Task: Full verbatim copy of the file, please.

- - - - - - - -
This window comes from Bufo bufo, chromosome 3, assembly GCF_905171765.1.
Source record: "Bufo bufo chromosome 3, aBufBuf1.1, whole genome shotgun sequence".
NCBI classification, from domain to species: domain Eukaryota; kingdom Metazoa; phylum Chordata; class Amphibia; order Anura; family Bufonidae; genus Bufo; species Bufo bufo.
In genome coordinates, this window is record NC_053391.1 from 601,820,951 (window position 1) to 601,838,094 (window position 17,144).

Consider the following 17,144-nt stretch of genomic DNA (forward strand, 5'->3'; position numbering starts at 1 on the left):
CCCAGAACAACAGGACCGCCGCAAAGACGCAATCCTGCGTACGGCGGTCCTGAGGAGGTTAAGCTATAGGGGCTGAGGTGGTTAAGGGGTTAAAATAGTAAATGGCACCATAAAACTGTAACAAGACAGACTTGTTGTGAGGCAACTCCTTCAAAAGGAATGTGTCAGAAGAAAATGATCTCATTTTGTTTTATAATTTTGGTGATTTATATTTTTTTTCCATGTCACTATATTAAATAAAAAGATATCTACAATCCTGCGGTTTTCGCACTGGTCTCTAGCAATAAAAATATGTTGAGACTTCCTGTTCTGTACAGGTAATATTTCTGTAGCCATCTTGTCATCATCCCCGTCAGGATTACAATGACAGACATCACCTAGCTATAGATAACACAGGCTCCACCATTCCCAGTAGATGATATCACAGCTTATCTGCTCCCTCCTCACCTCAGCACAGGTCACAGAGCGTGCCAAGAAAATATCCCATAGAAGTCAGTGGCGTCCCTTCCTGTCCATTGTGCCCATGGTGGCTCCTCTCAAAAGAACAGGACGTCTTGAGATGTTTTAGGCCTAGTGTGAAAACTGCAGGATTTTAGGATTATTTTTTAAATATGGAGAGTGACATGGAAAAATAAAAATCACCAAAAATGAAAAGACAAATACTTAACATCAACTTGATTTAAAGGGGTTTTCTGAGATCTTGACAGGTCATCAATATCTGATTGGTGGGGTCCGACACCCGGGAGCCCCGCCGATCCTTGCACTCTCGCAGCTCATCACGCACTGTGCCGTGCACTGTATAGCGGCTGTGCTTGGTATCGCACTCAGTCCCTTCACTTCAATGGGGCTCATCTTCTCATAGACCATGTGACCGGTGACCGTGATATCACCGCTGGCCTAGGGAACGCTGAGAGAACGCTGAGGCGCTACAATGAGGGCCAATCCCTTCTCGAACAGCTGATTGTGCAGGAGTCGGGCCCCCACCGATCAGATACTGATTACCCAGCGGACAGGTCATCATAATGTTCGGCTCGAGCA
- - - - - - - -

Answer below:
This window comes from Bufo bufo, chromosome 3, assembly GCF_905171765.1.
Source record: "Bufo bufo chromosome 3, aBufBuf1.1, whole genome shotgun sequence".
NCBI classification, from domain to species: domain Eukaryota; kingdom Metazoa; phylum Chordata; class Amphibia; order Anura; family Bufonidae; genus Bufo; species Bufo bufo.
In genome coordinates, this window is record NC_053391.1 from 601,820,951 (window position 1) to 601,838,094 (window position 17,144).

Consider the following 17,144-nt stretch of genomic DNA (forward strand, 5'->3'; position numbering starts at 1 on the left):
CCCAGAACAACAGGACCGCCGCAAAGACGCAATCCTGCGTACGGCGGTCCTGAGGAGGTTAAGCTATAGGGGCTGAGGTGGTTAAGGGGTTAAAATAGTAAATGGCACCATAAAACTGTAACAAGACAGACTTGTTGTGAGGCAACTCCTTCAAAAGGAATGTGTCAGAAGAAAATGATCTCATTTTGTTTTATAATTTTGGTGATTTATATTTTTTTTCCATGTCACTATATTAAATAAAAAGATATCTACAATCCTGCGGTTTTCGCACTGGTCTCTAGCAATAAAAATATGTTGAGACTTCCTGTTCTGTACAGGTAATATTTCTGTAGCCATCTTGTCATCATCCCCGTCAGGATTACAATGACAGACATCACCTAGCTATAGATAACACAGGCTCCACCATTCCCAGTAGATGATATCACAGCTTATCTGCTCCCTCCTCACCTCAGCACAGGTCACAGAGCGTGCCAAGAAAATATCCCATAGAAGTCAGTGGCGTCCCTTCCTGTCCATTGTGCCCATGGTGGCTCCTCTCAAAAGAACAGGACGTCTTGAGATGTTTTAGGCCTAGTGTGAAAACTGCAGGATTTTAGGATTATTTTTTAAATATGGAGAGTGACATGGAAAAATAAAAATCACCAAAAATGAAAAGACAAATACTTAACATCAACTTGATTTAAAGGGGTTTTCTGAGATCTTGACAGGTCATCAATATCTGATTGGTGGGGTCCGACACCCGGGAGCCCCGCCGATCCTTGCACTCTCGCAGCTCATCACGCACTGTGCCGTGCACTGTATAGCGGCTGTGCTTGGTATCGCACTCAGTCCCTTCACTTCAATGGGGCTCATCTTCTCATAGACCATGTGACCGGTGACCGTGATATCACCGCTGGCCTAGGGAACGCTGAGAGAACGCTGAGGCGCTACAATGAGGGCCAATCCCTTCTCGAACAGCTGATTGTGCAGGAGTCGGGCCCCCACCGATCAGATACTGATTACCCAGCGGACAGGTCATCATAATGTTCGGCTCGAGCA